If you’re ONLY going to see the Great Wall, then there’s a few other things to realise. Firstly, there’s a separate ticket office off to the left as you approach the main entrance. The easiest thing to do is go to the Information Counter (this is clearly marked) and ask where The Great Wall Ticket Counter is. At the The Great Wall Ticket Counter you can purchase your entry fee (40 Yuan) +/- the cable car. After you’ve purchased your ticket what comes next is IMPORTANT if you’ve decided NOT to see the Water Town. You HAVE to catch a bus (i.e, you cannot walk) through the Water Town to The Great Wall Entry Point. Similarly, we you come back you HAVE to do the same thing. However, when you are coming back, IMPORTANTLY you meet the bus at a different point. You must walk about 80 meters further down the hill, to wait inside a hallway adjacent to the gates. Don’t be an idiot like me and wait at the top of the hill where you were dropped off for 40 minutes! The bus is supposed to run every hour, but the timetables seemed to mean very little. By the middle of the day as there were many more people the buses seemed to run 10 minutely.

Good luck, the effort is worth every kuai.
Written November 9, 2019
This review is the subjective opinion of a Tripadvisor member and not of Tripadvisor LLC. Tripadvisor performs checks on reviews as part of our industry-leading trust & safety standards. Read our transparency report to learn more.

Turtillions
Brisbane, Australia25 contributions
Aug 2017 • Friends
Simatai Great Wall was really unbelievable.
We choose the night tour and left our hotel in central Beijing about 1pm. It's took 1.5 to 2 hrs to drive from Beijing. (We organised a private driver) the night tour is 280RMB per person which gives you tickets to the cable car up and back and access to Watertown.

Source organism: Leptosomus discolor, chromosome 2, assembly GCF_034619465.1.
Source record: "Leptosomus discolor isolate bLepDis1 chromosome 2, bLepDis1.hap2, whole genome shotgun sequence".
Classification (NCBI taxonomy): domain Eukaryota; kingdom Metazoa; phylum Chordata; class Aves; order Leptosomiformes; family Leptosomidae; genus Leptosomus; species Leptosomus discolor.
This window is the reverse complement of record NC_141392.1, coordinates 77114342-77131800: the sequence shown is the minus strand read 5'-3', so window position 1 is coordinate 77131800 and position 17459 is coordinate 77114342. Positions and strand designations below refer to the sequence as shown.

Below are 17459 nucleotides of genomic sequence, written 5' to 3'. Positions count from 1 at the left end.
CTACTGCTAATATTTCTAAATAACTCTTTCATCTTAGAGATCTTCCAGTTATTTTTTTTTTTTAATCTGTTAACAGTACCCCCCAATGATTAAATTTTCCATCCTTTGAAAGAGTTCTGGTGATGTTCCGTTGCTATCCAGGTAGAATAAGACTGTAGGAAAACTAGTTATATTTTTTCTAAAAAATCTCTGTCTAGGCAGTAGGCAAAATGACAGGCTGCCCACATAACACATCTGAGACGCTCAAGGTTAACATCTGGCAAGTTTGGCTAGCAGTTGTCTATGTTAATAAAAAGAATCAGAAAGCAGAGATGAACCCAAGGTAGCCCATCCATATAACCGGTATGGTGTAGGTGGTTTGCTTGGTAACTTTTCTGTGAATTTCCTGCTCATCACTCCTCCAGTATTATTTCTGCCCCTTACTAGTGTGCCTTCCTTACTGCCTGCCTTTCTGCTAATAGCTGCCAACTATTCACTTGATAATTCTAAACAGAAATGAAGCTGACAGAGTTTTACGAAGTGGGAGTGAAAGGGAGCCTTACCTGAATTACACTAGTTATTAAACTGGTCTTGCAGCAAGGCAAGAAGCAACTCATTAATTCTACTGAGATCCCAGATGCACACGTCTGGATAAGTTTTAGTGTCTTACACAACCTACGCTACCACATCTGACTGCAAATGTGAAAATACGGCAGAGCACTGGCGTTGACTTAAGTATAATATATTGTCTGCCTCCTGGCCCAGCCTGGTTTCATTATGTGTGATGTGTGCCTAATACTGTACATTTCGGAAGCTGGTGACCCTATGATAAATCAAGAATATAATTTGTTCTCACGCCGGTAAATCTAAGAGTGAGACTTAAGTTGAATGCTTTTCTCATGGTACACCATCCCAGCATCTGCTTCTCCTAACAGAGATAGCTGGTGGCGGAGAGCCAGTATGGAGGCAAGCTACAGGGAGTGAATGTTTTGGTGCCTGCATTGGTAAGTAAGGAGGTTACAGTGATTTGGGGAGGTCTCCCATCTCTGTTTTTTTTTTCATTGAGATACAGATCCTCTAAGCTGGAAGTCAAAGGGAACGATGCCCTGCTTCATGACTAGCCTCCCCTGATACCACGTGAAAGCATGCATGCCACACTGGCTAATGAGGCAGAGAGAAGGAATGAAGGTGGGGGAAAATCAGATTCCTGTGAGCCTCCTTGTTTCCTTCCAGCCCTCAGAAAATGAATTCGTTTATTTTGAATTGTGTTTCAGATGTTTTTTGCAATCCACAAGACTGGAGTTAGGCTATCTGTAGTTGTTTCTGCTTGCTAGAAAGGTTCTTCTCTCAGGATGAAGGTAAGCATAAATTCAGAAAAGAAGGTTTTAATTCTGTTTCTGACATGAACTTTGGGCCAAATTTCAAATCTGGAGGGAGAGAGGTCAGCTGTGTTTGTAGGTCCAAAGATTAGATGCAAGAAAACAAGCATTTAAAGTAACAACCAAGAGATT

We had hiked Mutianyu the day before so didn't mind the reduced access to the wall. This particular section of the wall is very steep and challenging. I'd say I'm at an average fitness level and I could have hiked this wall during the day with appropriate footwear, clothing and plenty of water but I would have been absolutely wrecked by the end of the day if that gives you an idea of the level of fitness required.

For the night tour I would have taken the cable up he mountain about 6:30pm and spent more time looking around Watertown especially if you have a cloudy day. There was no visible sunset so you are kind of up there on the wall waiting for the lights to come on and doing a little bit of walking amongst the crowds in the remaining light. (If you want less crowds maybe consider seeing the wall during the day) I recommend waiting until nightfall to take the cable car back down to see the wall lit up from the cable car.
Overall this was quite a different experience to Mutianyu. If I had to choose only one I would choose Mutianyu due to the ease of the walk, how close it is to Beijing and the cheaper cost to access but if you have the time it is well worth seeing the simatai wall lit up all along the ridge of the mountain and the ruggedness of the wall itself.
Written August 2, 2017
This review is the subjective opinion of a Tripadvisor member and not of Tripadvisor LLC. Tripadvisor performs checks on reviews as part of our industry-leading trust & safety standards. Read our transparency report to learn more.

GuyLON
London, UK52 contributions
Nov 2017 • Solo
Thanks to the great advice by Josh in an earlier post I took the express bus to Water Town to get to this part of the Wall. I decided to do so because the train to Badaling did not run on the day I had planned to go (despite the info online).

Locating the bus at Dongzhimen was a bit challenging, but if you allow enough time (and perhaps use some of the images I have added here you should be OK - note, not sure if the photos will show if you are reading this on your app). First of all – altogether forget the covered bus station that you get signposted to from the subway station. The express bus does NOT leave from this covered area. Instead you will find it parked on a side road near one of the bus feeder roads into to the terminal. I have included a screenshot of a map that shows the location of the bus (blue dot) and one walking route from the subway from exits E/H.

There is a sign on the bus window that tells the destination (as per photo). Please note that on the day that I took the bus, the bus was full well before 09:00. I got there already at 08:30 and the bus was waiting and you could take a seat and wait in the bus. So arrive early particularly on weekends. One couple was denied seats and they quite literally threw their toys…